Make-up artist Pamela Smyth: How I make stars shine
Make-up artist Pamela Smyth, who has worked with some of the world's biggest stars on shows like The Fall and Game of Thrones, is the Belfast Telegraph Woman of the Year in Hair, Fashion and Beauty. She reveals what it's like working with the famous and shares her beauty tips with Helen Carson.
Pamela Smyth finds herself in some unusual situations, especially as lead make-up artist for HBO's phenomenally successful fantasy television series Game of Thrones. "With Game of Thrones I can be up a mountain in the middle of nowhere putting beards on hundreds of extras," she explains. "Then I can find myself on a film set choosing products for a leading actress with sensitive skin who has sent me a list of make-up she must have - and I'm on a budget."
And then occasionally she can also find herself the centre of attention at a gala awards event like the Belfast Telegraph's Woman of the Year, where she won the Hair, Fashion and Beauty category. "I was totally surprised and delighted to have won this award," she says. "It was such an inspiring night with so many incredible women from Northern Ireland who have all achieved so much. Girls do rule."
They certainly do, especially when it comes to playing a key role on some of our biggest screen productions. Game of Thrones is the global TV hit that showcases the wild and unspoilt beauty of some of the most scenic parts of Northern Ireland, ensuring our beauty spots are sought out by tourists from all over the world. Who doesn't know the Dark Hedges in Ballymoney? And when the Thrones bandwagon is not in a remote part of the province masquerading as the fictional continent of Westeros, it's a quick jaunt for cast and crew to Titanic Studios for more filming.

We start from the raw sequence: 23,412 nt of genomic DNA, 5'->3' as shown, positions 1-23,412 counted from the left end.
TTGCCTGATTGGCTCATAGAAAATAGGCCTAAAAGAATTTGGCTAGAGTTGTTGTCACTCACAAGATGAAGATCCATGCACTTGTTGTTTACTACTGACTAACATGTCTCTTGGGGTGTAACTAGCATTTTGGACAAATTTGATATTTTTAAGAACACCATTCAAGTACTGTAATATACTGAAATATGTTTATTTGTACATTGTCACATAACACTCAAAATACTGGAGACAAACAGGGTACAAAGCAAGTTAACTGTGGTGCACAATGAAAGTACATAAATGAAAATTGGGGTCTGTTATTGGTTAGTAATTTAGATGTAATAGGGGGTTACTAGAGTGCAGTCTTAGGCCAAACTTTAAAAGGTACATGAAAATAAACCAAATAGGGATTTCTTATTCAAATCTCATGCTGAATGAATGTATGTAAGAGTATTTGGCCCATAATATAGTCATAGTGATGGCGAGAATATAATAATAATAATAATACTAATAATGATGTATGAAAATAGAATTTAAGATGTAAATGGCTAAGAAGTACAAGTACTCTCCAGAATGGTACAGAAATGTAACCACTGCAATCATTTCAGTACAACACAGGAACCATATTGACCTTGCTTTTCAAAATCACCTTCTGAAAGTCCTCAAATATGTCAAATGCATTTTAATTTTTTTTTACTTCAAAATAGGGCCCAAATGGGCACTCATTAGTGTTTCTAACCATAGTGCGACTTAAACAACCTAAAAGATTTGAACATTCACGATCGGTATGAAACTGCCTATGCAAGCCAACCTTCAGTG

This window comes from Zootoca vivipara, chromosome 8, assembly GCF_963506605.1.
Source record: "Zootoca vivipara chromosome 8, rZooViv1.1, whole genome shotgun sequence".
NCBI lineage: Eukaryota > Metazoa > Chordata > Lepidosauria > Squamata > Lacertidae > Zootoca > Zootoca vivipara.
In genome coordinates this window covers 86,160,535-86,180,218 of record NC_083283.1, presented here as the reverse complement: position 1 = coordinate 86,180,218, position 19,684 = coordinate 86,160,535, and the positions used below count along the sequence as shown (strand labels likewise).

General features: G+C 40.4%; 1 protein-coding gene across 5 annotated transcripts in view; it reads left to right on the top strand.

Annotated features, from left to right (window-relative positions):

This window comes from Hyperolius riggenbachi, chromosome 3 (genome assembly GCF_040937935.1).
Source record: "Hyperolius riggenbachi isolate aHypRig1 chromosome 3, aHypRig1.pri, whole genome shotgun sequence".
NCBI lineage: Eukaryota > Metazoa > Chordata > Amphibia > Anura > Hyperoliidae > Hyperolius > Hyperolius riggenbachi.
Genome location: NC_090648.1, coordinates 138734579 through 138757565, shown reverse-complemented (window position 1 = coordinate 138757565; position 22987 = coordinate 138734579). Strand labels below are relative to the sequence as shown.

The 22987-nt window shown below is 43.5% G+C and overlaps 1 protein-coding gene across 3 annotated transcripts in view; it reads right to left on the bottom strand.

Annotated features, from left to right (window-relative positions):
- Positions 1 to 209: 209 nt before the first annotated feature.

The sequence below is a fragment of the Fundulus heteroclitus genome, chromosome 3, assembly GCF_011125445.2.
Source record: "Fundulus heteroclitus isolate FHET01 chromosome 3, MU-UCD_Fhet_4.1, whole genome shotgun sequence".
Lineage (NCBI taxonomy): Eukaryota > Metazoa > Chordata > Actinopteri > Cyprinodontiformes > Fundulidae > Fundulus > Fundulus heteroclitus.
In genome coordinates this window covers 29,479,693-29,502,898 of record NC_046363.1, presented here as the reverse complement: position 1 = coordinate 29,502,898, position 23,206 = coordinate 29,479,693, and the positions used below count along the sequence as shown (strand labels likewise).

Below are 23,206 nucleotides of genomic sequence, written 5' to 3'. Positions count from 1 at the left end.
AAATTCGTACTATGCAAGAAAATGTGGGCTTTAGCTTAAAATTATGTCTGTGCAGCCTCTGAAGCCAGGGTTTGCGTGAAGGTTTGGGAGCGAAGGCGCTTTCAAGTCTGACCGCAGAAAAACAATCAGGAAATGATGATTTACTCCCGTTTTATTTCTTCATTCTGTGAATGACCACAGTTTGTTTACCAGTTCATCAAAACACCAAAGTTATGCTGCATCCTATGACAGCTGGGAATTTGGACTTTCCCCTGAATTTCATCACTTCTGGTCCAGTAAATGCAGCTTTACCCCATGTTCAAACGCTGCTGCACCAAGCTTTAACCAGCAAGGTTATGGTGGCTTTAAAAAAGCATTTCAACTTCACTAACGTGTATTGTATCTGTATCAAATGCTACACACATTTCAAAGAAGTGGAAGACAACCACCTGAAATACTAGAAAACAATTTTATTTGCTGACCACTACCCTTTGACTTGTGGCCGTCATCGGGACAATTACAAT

Talking of TV and film drama, Pamela Smyth's personal and professional success story is the sort of tale that could be turned into a compelling script for a big screen production.
Born in a "two-up, two-down" house - her words, not mine - the east Belfast woman, now 48, grew up in an inner-city terrace and went to Orangefield School. Dad Sandy worked for Ford Motors, while her mum, Lorna, had a part-time job in a shop - when she wasn't running her home and bringing up Pamela and her sister, Valerie, now 50.
Today, Pamela is one of the most sought-after make-up artists in the world, using her skills to transform ordinary blokes into ferocious-looking medieval warriors. She has worked in the film and television industry for more than 25 years, preparing many an A-lister for their close up.
As well as Game of Thrones and The Fall - yes, she did indeed get to make over Jamie Dornan, now better known as Mr Fifty Shades for his breakthrough film role as Christian Grey - Pamela has had many an interesting moment with some of the world's most famous movie stars.
One of her favourite stories is about famous American actor Elliott Gould, who asked her what age she was: "I told him what age I was, then asked him his age - and he said nothing, before adding 'We are all the same age, but some of us have been here a bit longer'. I love the idea that internally people have no age. I was 24 when that happened and I didn't really get it, but I understand it now."
But it hasn't been all star-spotting for Pamela, who began her career as a 15-year-old hair model for local hairdresser Alan Boyce.
"I left school with no set ideas of what I would do or wanted to do," she says. "My mother always instilled in us that it is a big world out there and we should not be restricted by doing some wee job around the corner. She also told us that if you love what you do, it won't feel like a job."